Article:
HOME     MENU     SEARCH     NEWSLETTER    
NEWS & INFORMATION FOR TECHNOLOGY PURCHASERS. UPDATED 14 MINUTES AGO.
You are here: Home / Mobile Tech / Did Android Force Nokia Buy?
Was Nokia's Android Phone Behind Microsoft Buyout?
Was Nokia's Android Phone Behind Microsoft Buyout?
By Barry Levine / NewsFactor Network Like this on Facebook Tweet this Link thison Linkedin Link this on Google Plus
PUBLISHED:
SEPTEMBER
16
2013

Did Microsoft buy Nokia to keep that phone maker from moving to the Android platform? That is the question being raised again following confirmation that the Finnish company had developed an Android-based Lumia handset.

According to a story in the New York Times on Friday, an internal Nokia team had such a phone operational well before the two companies began negotiating the acquisition, which resulted in the $7.2 billion deal that was announced earlier this month. The Times cites two people "briefed on the effort" who chose to remain anonymous because the project had been confidential. The sources also told the newspaper that Microsoft executives were aware of Nokia's Android project.

It's not surprising that Nokia had an Android development project in the works, Current Analysis analyst Avi Greengart told NewsFactor. At the time, he pointed out, "Nokia was considering its options, since it knew that Symbian was dying." He added that it had invested in its own operating system, MeeGo, and wondered "whether it should further invest in that effort," or move to an established operating system.

Just Another Android Vendor

Greengart noted that when the latter choice was made, the question then became whether to adopt Android or Windows Phone, and Nokia "conducted a little bake-off." He added that if Nokia had gone with the open-source Android, "they would have competed with Samsung, and they would have been just another Android vendor." But, by going with Windows Phone, he said, "they thought they could catalyze the ecosystem."

Microsoft's recent purchase, Greengart said, came two years later, when the key question was not whether "Nokia should move away from Windows Phone phones, but if it should get out of the phone business entirely" because it was losing so much money.

A data point in support of that argument is the recent loan of nearly $2 billion from Microsoft to Nokia in the form of bonds. That loan was made even though the acquisition deal has not yet been finalized, and indicates that Nokia is very much in need of cash.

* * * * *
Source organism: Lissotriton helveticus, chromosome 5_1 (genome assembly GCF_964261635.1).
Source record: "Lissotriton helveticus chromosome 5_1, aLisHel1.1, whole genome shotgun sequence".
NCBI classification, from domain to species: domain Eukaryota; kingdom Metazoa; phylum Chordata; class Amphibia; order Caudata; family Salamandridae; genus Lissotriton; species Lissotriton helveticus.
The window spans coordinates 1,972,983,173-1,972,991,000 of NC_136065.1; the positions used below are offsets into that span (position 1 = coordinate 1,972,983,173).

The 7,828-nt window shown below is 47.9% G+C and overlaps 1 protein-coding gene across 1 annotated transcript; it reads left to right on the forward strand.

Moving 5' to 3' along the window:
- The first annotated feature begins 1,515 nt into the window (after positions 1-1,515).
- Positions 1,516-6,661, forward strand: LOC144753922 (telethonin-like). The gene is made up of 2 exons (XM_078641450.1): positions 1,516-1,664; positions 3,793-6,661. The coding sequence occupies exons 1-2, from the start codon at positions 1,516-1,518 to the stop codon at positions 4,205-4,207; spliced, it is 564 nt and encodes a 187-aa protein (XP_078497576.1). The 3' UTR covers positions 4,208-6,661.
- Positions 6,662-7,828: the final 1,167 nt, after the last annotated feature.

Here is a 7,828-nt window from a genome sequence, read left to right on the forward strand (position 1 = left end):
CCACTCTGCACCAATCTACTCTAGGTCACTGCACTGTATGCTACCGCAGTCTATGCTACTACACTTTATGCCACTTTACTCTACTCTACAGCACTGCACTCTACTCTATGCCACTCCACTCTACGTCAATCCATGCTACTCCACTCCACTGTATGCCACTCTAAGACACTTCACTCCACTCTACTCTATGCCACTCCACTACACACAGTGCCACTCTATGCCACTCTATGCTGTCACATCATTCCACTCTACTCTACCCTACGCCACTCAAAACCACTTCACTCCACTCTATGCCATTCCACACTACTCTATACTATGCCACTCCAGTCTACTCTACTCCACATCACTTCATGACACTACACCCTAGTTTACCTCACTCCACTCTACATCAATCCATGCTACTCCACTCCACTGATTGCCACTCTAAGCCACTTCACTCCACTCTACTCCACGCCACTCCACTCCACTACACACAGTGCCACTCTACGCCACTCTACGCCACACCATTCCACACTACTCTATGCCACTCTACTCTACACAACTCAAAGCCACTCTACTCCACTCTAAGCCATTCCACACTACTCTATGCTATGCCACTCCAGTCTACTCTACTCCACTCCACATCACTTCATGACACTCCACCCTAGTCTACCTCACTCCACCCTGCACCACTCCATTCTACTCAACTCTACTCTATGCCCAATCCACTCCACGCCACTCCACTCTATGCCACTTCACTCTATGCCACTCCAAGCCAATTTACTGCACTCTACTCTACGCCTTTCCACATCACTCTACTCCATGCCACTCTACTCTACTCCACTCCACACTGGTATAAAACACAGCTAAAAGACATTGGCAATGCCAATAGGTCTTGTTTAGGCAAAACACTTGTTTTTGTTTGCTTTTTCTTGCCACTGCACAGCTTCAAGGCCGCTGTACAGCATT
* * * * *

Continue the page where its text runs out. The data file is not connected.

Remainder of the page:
Option to Exit

Both Nokia and Microsoft have declined to comment on the Times' story. Nokia adopted Windows Phone as its phone platform in 2011, but had retained an option to get out of that commitment by the end of next year. If it had done so, the obvious choice -- if it remained in phones -- would have been to move to Google's Android operating system.

But, one way or the other, losing Nokia's design, manufacturing and distribution ecosystem would have been a dagger to the heart of Microsoft's plans to gain a firm footing in the mobile phone space, given that Nokia sells over 80 percent of all Windows Phone handsets.

Greengart said Microsoft "recognized that if it didn't buy Nokia's business, it probably would not have many Windows Phone devices on the market."

Tell Us What You Think
Comment:

Name:

Like Us on FacebookFollow Us on Twitter
TOP STORIES NOW
MAY INTEREST YOU
UCS Invicta: Integrated Flash Why wait for the future? Unlock the potential of your applications and create new business opportunities today with UCS Invicta Series Solid State Systems. Take advantage of the power of flash technology. See how it can help accelerate IT, eliminate data center bottlenecks, and deliver the peak application performance and predictability your users demand. Click here to learn more.
MORE IN MOBILE TECH
Product Information and Resources for Technology You Can Use To Boost Your Business

NETWORK SECURITY SPOTLIGHT
It might not happen today or tomorrow, but a major cyberattack on a telecom network will likely happen in the next decade, and it could bring with it great damage to finances and security.

ENTERPRISE HARDWARE SPOTLIGHT
Making a major change to its usually staid design philosophy, HP unveiled an all-in-one PC with built-in projector and surface-enabled touch, designed to make 3D scanning and printing easy.

© Copyright 2014 NewsFactor Network, Inc. All rights reserved. Member of Accuserve Ad Network.